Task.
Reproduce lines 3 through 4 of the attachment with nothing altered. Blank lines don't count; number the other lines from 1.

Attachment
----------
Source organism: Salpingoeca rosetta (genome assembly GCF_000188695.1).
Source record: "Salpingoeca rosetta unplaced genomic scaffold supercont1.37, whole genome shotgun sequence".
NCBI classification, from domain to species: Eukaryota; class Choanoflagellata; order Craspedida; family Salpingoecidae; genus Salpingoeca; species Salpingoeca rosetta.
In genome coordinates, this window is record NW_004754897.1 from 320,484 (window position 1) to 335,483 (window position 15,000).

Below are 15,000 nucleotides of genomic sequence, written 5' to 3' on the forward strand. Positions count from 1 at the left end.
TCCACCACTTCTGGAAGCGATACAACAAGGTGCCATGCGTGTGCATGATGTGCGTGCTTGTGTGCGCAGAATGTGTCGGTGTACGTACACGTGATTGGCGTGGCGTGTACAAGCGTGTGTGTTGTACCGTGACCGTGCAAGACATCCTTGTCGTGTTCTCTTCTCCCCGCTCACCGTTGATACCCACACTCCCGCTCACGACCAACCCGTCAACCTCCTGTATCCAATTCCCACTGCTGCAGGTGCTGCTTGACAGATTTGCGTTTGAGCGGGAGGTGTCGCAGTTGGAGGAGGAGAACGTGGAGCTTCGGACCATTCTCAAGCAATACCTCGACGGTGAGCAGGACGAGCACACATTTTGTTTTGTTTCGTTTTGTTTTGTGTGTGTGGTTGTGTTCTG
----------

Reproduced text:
NCBI classification, from domain to species: Eukaryota; class Choanoflagellata; order Craspedida; family Salpingoecidae; genus Salpingoeca; species Salpingoeca rosetta.
In genome coordinates, this window is record NW_004754897.1 from 320,484 (window position 1) to 335,483 (window position 15,000).